14. You contradict yourself saying "it's contrary to mainstream science" then proceed to give an example: "There are examples of work without heat flow - adiabatic compression and adiabatic expansion against pressure or some other impediment, like a spring." I would simply add to that example the fact that there is a temperature drop within the working fluid.
  15. Perhaps the drop in temperature can sometimes be compensated for . If there is a simultaneous addition of heat. i.e. Isothermal expansion for example; the working fluid which would otherwise suffer a drop in temperature maintains the temperature due to additional simultaneous heat input alongside the work output. It may even increase in temperature, none of that however negates or contradicts the principle involved as far as heat being converted into work. For every unit of work output a unit of the heat/energy input to the engine "disappears" or is subtracted from the account so to speak.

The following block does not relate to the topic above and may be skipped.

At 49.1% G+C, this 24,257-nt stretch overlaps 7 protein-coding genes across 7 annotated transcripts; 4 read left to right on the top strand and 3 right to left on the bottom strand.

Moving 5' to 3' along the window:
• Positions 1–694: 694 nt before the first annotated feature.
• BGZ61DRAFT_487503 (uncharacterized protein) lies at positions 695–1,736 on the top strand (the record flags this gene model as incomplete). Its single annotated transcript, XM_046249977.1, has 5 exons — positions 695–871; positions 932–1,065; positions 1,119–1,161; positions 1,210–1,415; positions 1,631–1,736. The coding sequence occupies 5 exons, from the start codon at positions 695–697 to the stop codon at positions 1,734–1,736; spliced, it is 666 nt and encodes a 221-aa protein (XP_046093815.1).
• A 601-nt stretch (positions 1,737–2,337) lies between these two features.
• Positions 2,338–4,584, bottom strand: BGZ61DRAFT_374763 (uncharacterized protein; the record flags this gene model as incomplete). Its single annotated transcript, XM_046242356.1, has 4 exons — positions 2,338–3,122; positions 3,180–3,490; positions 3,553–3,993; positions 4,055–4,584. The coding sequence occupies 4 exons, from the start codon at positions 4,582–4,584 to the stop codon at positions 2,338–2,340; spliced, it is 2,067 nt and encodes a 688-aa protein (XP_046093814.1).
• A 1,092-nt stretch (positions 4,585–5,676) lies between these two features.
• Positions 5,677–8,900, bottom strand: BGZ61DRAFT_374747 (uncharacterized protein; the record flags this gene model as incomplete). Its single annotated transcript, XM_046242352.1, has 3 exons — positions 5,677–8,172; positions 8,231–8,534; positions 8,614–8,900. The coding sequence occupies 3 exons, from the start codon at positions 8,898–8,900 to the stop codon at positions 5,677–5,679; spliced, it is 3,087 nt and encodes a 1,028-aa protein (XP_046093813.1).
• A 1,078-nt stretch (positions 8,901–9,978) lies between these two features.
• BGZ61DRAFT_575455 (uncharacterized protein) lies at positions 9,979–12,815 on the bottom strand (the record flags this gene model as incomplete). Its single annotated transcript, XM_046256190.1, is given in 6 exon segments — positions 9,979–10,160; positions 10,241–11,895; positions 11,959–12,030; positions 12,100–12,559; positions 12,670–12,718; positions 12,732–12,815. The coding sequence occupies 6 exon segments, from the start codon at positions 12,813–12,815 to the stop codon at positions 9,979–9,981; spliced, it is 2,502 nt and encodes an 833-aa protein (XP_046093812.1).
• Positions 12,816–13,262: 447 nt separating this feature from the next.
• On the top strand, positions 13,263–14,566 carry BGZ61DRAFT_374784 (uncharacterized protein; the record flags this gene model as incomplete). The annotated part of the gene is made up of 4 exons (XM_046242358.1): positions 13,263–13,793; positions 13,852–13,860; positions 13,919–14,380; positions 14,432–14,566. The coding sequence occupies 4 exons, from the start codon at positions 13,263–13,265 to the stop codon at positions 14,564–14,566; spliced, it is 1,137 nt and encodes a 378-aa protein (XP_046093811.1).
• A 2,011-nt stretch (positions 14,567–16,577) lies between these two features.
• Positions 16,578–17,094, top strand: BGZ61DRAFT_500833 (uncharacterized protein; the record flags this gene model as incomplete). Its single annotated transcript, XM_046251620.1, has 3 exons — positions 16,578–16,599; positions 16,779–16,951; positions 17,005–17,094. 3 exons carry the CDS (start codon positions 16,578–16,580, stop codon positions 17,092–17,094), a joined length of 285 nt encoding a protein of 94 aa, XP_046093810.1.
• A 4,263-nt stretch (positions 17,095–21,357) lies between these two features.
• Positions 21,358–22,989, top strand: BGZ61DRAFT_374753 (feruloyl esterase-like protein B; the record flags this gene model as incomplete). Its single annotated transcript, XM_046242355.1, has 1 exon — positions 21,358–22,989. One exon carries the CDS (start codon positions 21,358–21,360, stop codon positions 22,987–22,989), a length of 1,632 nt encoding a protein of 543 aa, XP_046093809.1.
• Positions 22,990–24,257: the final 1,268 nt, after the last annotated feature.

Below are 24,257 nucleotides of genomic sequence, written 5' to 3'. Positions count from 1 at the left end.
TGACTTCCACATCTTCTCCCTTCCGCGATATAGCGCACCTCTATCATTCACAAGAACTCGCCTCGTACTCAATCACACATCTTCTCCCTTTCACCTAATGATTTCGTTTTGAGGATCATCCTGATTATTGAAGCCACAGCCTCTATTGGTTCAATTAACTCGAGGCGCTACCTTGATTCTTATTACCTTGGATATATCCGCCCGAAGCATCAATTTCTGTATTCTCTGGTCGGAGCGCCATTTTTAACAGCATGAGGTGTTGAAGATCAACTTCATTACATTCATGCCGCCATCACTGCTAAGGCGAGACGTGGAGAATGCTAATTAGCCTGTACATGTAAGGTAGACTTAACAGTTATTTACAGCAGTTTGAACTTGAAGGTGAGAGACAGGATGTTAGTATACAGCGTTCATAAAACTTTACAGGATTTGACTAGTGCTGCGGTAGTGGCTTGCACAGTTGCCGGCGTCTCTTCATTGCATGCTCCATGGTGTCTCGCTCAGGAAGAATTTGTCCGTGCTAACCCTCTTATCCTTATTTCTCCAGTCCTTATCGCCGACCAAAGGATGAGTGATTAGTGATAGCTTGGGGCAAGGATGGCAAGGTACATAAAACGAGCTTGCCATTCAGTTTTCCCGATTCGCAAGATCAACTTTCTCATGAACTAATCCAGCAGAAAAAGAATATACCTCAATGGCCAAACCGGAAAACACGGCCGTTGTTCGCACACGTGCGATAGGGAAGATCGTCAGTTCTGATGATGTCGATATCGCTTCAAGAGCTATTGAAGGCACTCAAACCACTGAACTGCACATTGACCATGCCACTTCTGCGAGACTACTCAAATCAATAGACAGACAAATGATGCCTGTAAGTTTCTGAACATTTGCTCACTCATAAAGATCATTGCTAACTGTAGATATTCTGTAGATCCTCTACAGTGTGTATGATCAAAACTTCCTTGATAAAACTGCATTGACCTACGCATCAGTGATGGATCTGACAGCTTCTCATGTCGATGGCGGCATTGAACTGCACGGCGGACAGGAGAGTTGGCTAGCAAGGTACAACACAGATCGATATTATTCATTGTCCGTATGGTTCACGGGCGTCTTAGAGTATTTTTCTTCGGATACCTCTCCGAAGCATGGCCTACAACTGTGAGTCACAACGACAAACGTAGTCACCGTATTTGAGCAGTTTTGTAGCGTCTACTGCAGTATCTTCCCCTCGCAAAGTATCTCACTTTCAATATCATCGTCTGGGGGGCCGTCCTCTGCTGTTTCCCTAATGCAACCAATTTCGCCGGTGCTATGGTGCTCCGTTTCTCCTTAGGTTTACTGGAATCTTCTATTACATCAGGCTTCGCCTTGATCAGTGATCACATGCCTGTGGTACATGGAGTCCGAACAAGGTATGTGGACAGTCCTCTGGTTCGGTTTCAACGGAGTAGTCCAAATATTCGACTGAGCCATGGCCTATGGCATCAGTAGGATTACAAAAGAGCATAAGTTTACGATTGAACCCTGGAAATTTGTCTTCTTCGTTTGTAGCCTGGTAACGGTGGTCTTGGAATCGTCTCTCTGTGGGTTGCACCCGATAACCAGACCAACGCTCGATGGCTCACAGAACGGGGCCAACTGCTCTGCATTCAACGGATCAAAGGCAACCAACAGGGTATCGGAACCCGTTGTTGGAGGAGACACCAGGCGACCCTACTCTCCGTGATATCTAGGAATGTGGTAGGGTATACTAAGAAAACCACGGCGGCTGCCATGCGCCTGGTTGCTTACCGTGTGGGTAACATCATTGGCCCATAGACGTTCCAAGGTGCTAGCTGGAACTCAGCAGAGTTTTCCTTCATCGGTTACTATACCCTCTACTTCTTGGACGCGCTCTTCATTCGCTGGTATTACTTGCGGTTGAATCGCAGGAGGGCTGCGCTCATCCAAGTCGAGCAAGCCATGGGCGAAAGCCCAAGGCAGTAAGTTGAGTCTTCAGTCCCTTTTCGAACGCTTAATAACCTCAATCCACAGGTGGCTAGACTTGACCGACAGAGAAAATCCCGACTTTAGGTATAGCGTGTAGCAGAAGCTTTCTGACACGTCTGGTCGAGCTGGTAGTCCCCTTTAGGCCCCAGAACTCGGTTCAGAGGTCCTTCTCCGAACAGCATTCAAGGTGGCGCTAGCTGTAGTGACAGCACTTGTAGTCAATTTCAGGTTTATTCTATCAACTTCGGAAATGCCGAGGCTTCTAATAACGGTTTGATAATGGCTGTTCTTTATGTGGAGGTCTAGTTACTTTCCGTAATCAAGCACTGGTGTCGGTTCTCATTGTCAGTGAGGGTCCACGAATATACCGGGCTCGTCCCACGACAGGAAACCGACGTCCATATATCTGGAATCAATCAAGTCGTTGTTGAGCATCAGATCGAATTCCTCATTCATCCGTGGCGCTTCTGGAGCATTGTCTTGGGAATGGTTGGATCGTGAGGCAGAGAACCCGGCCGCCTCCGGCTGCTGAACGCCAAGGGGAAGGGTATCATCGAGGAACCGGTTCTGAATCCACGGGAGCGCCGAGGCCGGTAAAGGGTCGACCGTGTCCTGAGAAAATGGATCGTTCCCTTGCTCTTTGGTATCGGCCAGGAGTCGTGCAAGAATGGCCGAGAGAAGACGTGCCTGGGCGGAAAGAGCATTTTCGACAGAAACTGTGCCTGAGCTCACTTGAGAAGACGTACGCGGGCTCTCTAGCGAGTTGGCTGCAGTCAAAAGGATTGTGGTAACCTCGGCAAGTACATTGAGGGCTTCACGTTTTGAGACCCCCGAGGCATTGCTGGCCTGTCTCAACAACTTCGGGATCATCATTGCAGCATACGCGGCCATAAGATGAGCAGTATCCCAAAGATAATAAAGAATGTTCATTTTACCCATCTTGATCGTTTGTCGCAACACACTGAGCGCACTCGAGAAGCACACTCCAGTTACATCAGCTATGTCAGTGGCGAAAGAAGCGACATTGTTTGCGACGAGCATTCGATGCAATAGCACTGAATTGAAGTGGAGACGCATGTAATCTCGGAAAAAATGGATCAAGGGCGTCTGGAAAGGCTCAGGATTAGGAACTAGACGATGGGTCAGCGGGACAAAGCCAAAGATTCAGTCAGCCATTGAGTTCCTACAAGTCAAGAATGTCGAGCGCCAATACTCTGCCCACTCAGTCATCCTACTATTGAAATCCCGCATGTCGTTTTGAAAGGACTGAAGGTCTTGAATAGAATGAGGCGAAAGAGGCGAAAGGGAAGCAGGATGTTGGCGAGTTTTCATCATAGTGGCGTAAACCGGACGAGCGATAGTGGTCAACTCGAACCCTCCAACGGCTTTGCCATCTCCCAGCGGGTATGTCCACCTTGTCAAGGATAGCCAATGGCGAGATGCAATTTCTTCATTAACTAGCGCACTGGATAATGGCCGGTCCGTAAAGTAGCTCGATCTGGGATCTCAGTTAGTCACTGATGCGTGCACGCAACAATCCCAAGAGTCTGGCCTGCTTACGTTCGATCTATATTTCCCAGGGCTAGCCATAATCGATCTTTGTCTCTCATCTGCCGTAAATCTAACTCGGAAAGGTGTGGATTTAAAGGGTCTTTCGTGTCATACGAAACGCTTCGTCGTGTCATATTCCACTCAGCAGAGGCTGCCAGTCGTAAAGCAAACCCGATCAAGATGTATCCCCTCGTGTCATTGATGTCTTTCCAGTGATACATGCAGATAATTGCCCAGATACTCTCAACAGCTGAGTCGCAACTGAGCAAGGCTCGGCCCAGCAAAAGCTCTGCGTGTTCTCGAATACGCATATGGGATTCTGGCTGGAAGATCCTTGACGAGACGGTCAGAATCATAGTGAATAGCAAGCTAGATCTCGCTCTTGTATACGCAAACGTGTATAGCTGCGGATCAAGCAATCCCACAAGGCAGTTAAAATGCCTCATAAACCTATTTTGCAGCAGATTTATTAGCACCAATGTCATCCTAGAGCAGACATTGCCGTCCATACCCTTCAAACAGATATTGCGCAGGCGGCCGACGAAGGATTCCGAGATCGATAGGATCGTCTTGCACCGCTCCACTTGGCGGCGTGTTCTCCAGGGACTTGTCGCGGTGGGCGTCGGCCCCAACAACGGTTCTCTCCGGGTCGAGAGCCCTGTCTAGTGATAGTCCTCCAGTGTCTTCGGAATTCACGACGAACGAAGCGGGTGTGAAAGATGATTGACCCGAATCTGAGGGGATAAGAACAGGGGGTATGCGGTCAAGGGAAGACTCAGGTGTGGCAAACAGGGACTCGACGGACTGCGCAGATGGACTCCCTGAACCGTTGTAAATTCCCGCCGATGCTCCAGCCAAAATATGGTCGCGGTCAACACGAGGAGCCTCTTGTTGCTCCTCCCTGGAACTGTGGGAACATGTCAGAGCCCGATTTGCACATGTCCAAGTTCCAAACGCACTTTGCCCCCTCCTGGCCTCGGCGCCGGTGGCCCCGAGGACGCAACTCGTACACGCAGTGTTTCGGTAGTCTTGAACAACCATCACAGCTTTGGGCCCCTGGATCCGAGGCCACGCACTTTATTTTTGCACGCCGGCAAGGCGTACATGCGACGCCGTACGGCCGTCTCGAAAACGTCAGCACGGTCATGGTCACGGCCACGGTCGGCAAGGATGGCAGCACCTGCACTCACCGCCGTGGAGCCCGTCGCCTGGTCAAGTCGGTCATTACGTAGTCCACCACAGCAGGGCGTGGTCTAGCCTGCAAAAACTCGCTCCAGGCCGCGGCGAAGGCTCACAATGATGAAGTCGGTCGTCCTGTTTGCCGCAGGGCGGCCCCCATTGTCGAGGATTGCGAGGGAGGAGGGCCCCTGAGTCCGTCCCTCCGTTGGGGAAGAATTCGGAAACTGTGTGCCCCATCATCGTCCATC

16. A bit repetitions but clear enough. Work performed by the "working fluid" (air or gas) in a heat engine results in a temperature drop of the working fluid. Work goes out, the temperature goes down. Period. A basic principle, widely accepted. Perhaps the drop in temperature can sometimes be compensated for but that does not negate the principle: conversion of heat into work results in a temperature drop within the working fluid as a consequence of the energy output. True or not?
  17. The topic is clear "in a heat engine" not a chemical reaction, so irrelevant. Swansont quoted one paragraph. A few sentences. What words did you personally find unclear?
  18. That's not what I said at all. Please quote my actual statements not these straw man, made up supposed twisted mischaracterizations, please.